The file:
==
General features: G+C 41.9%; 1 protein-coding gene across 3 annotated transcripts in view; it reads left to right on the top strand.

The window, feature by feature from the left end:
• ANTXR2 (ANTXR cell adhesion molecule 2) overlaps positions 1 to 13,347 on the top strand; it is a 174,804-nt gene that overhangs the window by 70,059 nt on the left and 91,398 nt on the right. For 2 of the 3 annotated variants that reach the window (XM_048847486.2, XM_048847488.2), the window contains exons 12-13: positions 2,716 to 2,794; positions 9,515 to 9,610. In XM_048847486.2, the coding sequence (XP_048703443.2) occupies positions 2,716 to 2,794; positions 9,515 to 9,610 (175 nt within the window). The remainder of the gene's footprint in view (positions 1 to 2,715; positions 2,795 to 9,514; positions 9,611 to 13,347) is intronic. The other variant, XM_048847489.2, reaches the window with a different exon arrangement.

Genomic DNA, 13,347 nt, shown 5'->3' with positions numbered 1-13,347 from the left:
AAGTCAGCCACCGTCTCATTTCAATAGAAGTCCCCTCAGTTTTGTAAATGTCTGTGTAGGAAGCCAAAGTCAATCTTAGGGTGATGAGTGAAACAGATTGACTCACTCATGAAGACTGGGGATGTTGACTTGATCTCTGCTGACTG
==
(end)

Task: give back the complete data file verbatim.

General features: G+C 41.9%; 1 protein-coding gene across 3 annotated transcripts in view; it reads left to right on the top strand.

The window, feature by feature from the left end:
• ANTXR2 (ANTXR cell adhesion molecule 2) overlaps positions 1 to 13,347 on the top strand; it is a 174,804-nt gene that overhangs the window by 70,059 nt on the left and 91,398 nt on the right. For 2 of the 3 annotated variants that reach the window (XM_048847486.2, XM_048847488.2), the window contains exons 12-13: positions 2,716 to 2,794; positions 9,515 to 9,610. In XM_048847486.2, the coding sequence (XP_048703443.2) occupies positions 2,716 to 2,794; positions 9,515 to 9,610 (175 nt within the window). The remainder of the gene's footprint in view (positions 1 to 2,715; positions 2,795 to 9,514; positions 9,611 to 13,347) is intronic. The other variant, XM_048847489.2, reaches the window with a different exon arrangement.

Genomic DNA, 13,347 nt, shown 5'->3' with positions numbered 1-13,347 from the left:
AAGTCAGCCACCGTCTCATTTCAATAGAAGTCCCCTCAGTTTTGTAAATGTCTGTGTAGGAAGCCAAAGTCAATCTTAGGGTGATGAGTGAAACAGATTGACTCACTCATGAAGACTGGGGATGTTGACTTGATCTCTGCTGACTG